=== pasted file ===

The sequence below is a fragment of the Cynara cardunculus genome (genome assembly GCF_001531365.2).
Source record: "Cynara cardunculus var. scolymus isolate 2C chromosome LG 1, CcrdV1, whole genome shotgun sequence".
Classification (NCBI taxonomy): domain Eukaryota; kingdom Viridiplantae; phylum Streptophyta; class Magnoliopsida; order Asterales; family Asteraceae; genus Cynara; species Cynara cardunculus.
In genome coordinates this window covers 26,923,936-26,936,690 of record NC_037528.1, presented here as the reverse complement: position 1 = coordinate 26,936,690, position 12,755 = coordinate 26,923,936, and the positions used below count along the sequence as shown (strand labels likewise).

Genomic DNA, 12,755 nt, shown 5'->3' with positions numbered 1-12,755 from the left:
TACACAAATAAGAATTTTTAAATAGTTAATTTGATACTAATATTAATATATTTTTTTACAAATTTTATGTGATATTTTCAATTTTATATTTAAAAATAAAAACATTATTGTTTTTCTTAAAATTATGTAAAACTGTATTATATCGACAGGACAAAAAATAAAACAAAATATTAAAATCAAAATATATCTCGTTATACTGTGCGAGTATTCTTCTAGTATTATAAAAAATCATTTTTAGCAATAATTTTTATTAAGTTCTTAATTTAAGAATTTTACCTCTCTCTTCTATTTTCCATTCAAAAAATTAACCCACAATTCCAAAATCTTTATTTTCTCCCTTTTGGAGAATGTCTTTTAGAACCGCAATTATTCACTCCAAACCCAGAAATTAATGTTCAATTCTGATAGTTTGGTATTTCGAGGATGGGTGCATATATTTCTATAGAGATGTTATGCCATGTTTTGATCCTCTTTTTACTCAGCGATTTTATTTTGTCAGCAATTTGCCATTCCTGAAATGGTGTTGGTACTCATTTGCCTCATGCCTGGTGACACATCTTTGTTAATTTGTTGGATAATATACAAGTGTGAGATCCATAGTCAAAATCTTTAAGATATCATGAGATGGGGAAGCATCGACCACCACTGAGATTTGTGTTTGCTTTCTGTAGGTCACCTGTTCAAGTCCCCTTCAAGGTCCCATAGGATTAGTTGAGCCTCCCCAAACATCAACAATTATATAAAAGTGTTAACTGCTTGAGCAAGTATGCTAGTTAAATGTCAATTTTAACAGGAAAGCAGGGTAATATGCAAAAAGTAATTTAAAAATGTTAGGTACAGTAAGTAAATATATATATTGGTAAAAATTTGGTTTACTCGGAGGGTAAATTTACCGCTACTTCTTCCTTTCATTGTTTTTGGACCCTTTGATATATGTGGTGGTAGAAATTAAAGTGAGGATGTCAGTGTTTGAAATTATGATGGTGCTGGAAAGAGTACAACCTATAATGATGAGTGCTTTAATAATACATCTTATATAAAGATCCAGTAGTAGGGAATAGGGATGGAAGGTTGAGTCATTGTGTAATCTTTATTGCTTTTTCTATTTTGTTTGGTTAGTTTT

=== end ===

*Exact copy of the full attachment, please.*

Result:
The sequence below is a fragment of the Cynara cardunculus genome (genome assembly GCF_001531365.2).
Source record: "Cynara cardunculus var. scolymus isolate 2C chromosome LG 1, CcrdV1, whole genome shotgun sequence".
Classification (NCBI taxonomy): domain Eukaryota; kingdom Viridiplantae; phylum Streptophyta; class Magnoliopsida; order Asterales; family Asteraceae; genus Cynara; species Cynara cardunculus.
In genome coordinates this window covers 26,923,936-26,936,690 of record NC_037528.1, presented here as the reverse complement: position 1 = coordinate 26,936,690, position 12,755 = coordinate 26,923,936, and the positions used below count along the sequence as shown (strand labels likewise).

Genomic DNA, 12,755 nt, shown 5'->3' with positions numbered 1-12,755 from the left:
TACACAAATAAGAATTTTTAAATAGTTAATTTGATACTAATATTAATATATTTTTTTACAAATTTTATGTGATATTTTCAATTTTATATTTAAAAATAAAAACATTATTGTTTTTCTTAAAATTATGTAAAACTGTATTATATCGACAGGACAAAAAATAAAACAAAATATTAAAATCAAAATATATCTCGTTATACTGTGCGAGTATTCTTCTAGTATTATAAAAAATCATTTTTAGCAATAATTTTTATTAAGTTCTTAATTTAAGAATTTTACCTCTCTCTTCTATTTTCCATTCAAAAAATTAACCCACAATTCCAAAATCTTTATTTTCTCCCTTTTGGAGAATGTCTTTTAGAACCGCAATTATTCACTCCAAACCCAGAAATTAATGTTCAATTCTGATAGTTTGGTATTTCGAGGATGGGTGCATATATTTCTATAGAGATGTTATGCCATGTTTTGATCCTCTTTTTACTCAGCGATTTTATTTTGTCAGCAATTTGCCATTCCTGAAATGGTGTTGGTACTCATTTGCCTCATGCCTGGTGACACATCTTTGTTAATTTGTTGGATAATATACAAGTGTGAGATCCATAGTCAAAATCTTTAAGATATCATGAGATGGGGAAGCATCGACCACCACTGAGATTTGTGTTTGCTTTCTGTAGGTCACCTGTTCAAGTCCCCTTCAAGGTCCCATAGGATTAGTTGAGCCTCCCCAAACATCAACAATTATATAAAAGTGTTAACTGCTTGAGCAAGTATGCTAGTTAAATGTCAATTTTAACAGGAAAGCAGGGTAATATGCAAAAAGTAATTTAAAAATGTTAGGTACAGTAAGTAAATATATATATTGGTAAAAATTTGGTTTACTCGGAGGGTAAATTTACCGCTACTTCTTCCTTTCATTGTTTTTGGACCCTTTGATATATGTGGTGGTAGAAATTAAAGTGAGGATGTCAGTGTTTGAAATTATGATGGTGCTGGAAAGAGTACAACCTATAATGATGAGTGCTTTAATAATACATCTTATATAAAGATCCAGTAGTAGGGAATAGGGATGGAAGGTTGAGTCATTGTGTAATCTTTATTGCTTTTTCTATTTTGTTTGGTTAGTTTT